Knowledge, attitudes and intention regarding mHealth in generation Y: evidence from a population based cross sectional study in Chakaria, Bangladesh.

Journal Title: 
Publication Date: 
Nov 17, 2017

BACKGROUND AND OBJECTIVES: mHealth offers a new opportunity to ensure access to qualified healthcare providers. Therefore, to better understand its potential in Bangladesh, it is important to understand how young people use mobile phones for healthcare. Here we examine the knowledge, attitudes and intentions to use mHealth services among young population.

DESIGN: Population based cross sectional household survey.

SETTING AND PARTICIPANTS: A total of 4909 respondents, aged 18 years and above, under the Chakaria Health and Demographic Surveillance System (HDSS) area, were interviewed during the period November 2012 to April 2013.

METHODS: Participants younger than 30 years of age were defined as young (or generation Y). To examine the level of knowledge about and intention towards mHealth services in generation Y compared with their older counterparts, the percentage of the respective outcome measure from a 2×2 contingency table and adjusted odds ratio (aOR), which controls for potential confounders such as mobile ownership, sex, education, occupation and socioeconomic status, were estimated. The aOR was estimated using both the Cochran-Mantel-Haenszel approach and multivariable logistic regression models controlling for confounders.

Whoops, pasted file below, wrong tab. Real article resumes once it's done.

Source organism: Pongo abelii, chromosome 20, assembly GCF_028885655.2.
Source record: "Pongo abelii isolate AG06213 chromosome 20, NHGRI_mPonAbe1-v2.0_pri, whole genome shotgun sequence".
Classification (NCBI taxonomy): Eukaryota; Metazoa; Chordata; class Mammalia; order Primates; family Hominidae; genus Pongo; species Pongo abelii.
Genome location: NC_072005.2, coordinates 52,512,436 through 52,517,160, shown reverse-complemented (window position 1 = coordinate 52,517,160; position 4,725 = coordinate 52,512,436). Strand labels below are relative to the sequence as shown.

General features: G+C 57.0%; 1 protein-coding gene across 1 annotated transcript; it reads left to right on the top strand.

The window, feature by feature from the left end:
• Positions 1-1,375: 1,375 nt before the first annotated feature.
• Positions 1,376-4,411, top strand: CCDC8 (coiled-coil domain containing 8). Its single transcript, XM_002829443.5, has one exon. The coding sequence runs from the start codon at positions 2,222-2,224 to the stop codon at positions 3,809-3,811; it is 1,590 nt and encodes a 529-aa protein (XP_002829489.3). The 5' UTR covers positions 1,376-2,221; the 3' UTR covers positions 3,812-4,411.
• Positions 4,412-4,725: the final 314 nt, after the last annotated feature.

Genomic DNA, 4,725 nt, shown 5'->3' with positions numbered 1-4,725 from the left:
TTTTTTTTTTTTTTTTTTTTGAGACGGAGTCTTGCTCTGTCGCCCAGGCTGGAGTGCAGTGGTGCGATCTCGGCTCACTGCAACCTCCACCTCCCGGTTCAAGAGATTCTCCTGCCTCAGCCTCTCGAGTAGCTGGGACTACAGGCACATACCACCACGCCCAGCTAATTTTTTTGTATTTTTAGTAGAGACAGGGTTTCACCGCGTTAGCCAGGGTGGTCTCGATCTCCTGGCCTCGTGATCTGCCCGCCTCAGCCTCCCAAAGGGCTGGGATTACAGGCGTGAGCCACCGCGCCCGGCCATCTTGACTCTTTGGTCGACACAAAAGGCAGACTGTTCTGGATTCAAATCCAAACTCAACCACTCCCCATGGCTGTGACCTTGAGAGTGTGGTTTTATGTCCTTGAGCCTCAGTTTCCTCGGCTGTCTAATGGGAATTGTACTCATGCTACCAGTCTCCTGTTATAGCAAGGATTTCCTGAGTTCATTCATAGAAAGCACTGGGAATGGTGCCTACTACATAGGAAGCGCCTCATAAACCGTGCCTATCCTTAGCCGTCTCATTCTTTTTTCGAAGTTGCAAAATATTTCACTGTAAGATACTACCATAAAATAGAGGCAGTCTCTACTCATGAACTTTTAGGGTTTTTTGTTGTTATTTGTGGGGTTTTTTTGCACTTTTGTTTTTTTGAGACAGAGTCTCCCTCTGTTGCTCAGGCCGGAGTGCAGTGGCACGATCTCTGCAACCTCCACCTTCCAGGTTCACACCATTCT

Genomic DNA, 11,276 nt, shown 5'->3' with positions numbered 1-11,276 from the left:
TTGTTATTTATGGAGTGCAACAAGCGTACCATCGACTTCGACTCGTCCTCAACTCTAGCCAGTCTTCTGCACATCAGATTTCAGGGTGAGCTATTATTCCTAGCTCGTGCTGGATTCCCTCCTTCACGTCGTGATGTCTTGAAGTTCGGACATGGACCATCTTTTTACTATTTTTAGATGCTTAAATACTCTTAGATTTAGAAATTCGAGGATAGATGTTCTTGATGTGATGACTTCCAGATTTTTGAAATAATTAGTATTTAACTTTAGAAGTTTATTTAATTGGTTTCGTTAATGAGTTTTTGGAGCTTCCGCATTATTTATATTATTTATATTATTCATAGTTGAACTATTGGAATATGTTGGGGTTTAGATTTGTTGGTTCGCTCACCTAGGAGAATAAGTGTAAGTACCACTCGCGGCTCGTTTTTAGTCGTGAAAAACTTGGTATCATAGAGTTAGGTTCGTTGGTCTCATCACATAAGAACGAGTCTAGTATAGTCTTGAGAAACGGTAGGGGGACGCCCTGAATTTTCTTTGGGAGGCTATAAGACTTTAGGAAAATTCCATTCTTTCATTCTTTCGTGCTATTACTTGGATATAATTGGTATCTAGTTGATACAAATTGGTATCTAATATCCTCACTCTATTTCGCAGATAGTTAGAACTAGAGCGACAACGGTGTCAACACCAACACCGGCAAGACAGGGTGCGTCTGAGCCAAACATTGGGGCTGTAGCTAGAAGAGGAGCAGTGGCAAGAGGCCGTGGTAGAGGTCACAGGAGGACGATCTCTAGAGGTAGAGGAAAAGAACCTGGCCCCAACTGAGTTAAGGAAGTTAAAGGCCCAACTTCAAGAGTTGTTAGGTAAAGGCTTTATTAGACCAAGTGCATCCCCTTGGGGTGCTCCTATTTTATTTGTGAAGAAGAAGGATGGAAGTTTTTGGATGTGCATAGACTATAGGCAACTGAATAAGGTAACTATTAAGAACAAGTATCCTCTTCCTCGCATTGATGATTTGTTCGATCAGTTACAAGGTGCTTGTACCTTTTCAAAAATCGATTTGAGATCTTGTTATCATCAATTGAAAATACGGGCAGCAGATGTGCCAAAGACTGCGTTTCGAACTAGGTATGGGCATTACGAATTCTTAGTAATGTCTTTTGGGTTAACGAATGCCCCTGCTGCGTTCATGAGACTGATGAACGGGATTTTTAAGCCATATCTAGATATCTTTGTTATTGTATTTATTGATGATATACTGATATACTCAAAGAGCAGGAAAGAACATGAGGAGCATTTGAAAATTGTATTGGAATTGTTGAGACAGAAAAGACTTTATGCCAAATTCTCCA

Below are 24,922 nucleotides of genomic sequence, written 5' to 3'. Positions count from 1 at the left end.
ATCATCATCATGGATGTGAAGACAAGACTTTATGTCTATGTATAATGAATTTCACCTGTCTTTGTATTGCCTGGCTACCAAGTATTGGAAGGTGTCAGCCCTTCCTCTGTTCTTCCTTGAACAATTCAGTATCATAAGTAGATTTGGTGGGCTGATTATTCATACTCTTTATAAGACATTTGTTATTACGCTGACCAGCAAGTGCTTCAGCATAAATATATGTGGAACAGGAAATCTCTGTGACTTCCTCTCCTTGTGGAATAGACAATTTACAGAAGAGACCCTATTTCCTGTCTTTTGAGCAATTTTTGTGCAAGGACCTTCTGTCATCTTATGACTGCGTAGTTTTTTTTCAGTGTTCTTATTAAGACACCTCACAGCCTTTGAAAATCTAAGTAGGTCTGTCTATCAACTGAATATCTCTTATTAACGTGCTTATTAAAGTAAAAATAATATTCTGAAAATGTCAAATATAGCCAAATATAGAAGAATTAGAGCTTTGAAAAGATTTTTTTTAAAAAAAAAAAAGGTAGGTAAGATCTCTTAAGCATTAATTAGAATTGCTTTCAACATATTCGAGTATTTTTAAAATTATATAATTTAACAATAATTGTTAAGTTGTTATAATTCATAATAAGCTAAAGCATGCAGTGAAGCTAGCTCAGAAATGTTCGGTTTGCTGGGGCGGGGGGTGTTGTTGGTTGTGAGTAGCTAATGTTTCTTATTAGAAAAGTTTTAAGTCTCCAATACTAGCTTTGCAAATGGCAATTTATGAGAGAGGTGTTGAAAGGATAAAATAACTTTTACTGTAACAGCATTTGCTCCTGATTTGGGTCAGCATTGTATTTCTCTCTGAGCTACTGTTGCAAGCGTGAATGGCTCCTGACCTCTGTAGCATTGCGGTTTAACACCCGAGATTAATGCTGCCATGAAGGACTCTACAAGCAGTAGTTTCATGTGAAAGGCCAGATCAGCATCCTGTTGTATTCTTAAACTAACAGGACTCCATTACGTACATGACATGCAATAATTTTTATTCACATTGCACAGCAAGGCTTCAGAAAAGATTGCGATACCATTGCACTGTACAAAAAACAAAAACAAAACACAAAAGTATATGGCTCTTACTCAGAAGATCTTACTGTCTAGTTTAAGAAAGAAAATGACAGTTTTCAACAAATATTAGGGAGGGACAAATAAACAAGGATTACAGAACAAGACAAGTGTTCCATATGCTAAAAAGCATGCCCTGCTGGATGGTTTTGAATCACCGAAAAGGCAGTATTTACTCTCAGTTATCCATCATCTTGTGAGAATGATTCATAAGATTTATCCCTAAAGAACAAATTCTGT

RESULTS: Generation Y had significantly greater access to mobile phones (50%vs40%) and better knowledge about its use for healthcare (37.8%vs27.5%;aOR 1.6 (95% CI1.3 to 2.0)). Furthermore, the level of knowledge about two existing mHealth services in generation Y was significantly higher compared with their older counterparts, with aOR values of 3.2 (95% CI 2.6 to 5.5) and 1.5 (95% CI 1.1 to 1.8), respectively. Similarly, generation Y showed significantly greater intention towards future use of mHealth services compared with their older counterparts (aOR 1.3 (95% CI 1.1 to 1.4)). The observed associations were not modified by sociodemographic factors.

CONCLUSION: There is a greater potential for mHealth services in the future among young people compared with older age groups. However, given the low overall use of mHealth, appropriate policy measures need to be formulated to enhance availability, access, utilisation and effectiveness of mHealth services.